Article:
It was illegal for enslaved people to read or write, and there were consequences if you were caught teaching an enslaved person to read or write. Educated Black people were seen as a threat to the system of power that was in place. Yet, Black people of that era learned to read anyway! They acquired the skills necessary to communicate, which was instrumental in getting north and helping others to do so also.
Though extremely different in the gravity and the circumstances, when we think about our daily lives, there are many new skills that could help us get to where we want to go. While some people benefit from a manager that is proactive about their professional development, most of us can’t rely on others to be responsible for our growth. It is up to you, and you alone, to determine what skills you could benefit from and then find a way to obtain these skills. Did you know that you probably have a professional development budget allocated to you at your job? Have you been using it? If you don’t, have you ever considered asking your manager to fund a training course for you?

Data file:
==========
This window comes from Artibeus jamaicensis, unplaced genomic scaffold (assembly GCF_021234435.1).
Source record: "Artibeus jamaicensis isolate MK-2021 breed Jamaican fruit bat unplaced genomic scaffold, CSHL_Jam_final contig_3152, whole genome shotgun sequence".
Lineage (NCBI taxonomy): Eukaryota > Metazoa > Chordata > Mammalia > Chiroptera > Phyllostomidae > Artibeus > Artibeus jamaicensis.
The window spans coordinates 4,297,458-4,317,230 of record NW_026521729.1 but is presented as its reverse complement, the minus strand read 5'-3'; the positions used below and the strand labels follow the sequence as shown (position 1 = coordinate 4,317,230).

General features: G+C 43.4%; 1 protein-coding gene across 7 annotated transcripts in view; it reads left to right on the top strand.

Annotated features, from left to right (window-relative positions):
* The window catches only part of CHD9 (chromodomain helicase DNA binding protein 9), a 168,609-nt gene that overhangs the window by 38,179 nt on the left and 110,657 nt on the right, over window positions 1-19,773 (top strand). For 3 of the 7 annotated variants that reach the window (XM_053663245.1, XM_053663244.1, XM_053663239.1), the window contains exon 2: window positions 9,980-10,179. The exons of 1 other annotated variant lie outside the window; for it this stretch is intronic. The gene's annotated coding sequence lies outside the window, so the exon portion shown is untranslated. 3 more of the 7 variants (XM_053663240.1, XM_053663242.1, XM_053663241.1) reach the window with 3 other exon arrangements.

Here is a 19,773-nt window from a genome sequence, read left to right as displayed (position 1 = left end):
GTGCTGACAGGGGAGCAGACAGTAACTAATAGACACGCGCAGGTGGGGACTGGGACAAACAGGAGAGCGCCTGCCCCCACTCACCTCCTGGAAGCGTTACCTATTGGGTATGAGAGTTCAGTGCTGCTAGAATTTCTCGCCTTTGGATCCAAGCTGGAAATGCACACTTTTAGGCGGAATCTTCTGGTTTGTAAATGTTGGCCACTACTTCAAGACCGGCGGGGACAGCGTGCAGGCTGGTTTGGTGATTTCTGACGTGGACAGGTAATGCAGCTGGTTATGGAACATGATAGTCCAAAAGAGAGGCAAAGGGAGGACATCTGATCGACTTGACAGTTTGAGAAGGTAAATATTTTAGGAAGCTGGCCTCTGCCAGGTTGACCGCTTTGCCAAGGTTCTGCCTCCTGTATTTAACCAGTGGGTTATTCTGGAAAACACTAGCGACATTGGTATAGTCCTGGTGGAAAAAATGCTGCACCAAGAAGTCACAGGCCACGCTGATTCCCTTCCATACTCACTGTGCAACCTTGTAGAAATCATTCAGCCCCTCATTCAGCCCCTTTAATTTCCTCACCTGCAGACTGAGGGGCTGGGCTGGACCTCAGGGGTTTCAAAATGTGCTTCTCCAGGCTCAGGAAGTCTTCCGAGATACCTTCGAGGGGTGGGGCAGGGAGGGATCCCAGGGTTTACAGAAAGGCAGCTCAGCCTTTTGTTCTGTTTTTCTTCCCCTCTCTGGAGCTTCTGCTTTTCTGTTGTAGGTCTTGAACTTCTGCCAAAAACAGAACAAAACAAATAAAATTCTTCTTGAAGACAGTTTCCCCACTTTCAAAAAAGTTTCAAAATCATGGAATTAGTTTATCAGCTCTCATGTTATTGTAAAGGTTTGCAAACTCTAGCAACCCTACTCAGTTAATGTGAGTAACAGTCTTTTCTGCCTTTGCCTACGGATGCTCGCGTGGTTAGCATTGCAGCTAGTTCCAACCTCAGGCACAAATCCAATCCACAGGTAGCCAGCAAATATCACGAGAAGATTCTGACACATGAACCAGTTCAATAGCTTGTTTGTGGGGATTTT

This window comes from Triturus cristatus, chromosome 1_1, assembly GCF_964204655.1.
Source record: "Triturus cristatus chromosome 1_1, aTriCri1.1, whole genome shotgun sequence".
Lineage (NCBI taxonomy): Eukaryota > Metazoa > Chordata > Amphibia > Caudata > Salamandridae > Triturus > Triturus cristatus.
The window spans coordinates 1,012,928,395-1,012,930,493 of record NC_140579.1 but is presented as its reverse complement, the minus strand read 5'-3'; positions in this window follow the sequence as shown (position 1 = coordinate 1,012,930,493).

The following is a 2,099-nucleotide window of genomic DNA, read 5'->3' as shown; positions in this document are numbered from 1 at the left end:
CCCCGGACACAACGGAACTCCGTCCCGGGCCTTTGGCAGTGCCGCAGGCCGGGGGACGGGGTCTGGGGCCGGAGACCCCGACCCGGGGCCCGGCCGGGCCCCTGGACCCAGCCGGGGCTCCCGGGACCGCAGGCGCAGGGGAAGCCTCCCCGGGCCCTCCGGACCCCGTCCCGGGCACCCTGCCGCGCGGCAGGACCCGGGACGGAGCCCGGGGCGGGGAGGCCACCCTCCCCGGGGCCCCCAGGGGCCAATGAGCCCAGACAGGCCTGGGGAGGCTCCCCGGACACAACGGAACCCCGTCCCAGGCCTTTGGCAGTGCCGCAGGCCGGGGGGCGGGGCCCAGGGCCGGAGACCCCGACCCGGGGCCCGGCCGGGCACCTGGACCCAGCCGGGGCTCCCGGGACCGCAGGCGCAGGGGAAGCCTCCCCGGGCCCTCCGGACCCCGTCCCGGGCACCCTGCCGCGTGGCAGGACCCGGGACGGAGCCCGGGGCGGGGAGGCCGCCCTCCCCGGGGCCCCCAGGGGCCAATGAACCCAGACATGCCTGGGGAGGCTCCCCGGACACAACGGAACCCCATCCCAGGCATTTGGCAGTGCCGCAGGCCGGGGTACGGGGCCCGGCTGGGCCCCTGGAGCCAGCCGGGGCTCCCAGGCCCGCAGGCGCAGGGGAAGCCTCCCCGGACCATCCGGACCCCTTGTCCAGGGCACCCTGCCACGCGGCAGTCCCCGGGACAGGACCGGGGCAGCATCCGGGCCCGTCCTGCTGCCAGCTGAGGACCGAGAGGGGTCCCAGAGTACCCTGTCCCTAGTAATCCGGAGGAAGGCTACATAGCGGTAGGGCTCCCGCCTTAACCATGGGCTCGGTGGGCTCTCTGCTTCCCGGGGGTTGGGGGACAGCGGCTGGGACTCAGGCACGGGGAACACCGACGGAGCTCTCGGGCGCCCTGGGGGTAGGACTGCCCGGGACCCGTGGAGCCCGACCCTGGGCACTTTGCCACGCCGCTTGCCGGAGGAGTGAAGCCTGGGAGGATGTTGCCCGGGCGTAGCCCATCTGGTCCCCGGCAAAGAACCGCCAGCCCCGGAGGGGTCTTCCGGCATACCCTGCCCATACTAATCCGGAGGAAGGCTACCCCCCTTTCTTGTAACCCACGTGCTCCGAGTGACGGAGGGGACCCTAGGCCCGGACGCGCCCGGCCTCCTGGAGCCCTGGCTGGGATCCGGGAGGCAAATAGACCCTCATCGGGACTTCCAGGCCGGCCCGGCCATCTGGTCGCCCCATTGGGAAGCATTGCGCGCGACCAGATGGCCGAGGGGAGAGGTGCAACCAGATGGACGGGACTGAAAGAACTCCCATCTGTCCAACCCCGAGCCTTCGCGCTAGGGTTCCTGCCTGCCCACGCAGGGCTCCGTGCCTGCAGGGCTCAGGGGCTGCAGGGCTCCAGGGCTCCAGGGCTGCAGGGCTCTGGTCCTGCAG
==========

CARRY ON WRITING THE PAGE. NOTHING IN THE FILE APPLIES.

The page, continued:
Reflection Question: What new training and skills could help you to advance in your career? How might you be proactive in getting that training?
4. Be Creative and Adapt When New Guardrails and Restrictions Arise.
When enslavers and overseers realized that drums could be used as a secret means of communication, they were banned. What did enslaved communities do instead? They created powerful rhythms by clapping their hands and tapping their feet. They did not take “NO” as the final answer, but rather, they used the resources they had and a creative lens of problem-solving to maintain their culture, values, and sense of community.
I’ve spoken to many leaders in diversity, equity, and inclusion roles that are adapting a similar mindset given the aftermath of the Supreme Court’s affirmative action decision. They are making changes to language to meet the potential “legal risks” as they continue to push forward their agenda to create organizations that embrace diversity and ensure that people of all backgrounds are treated with respect and dignity.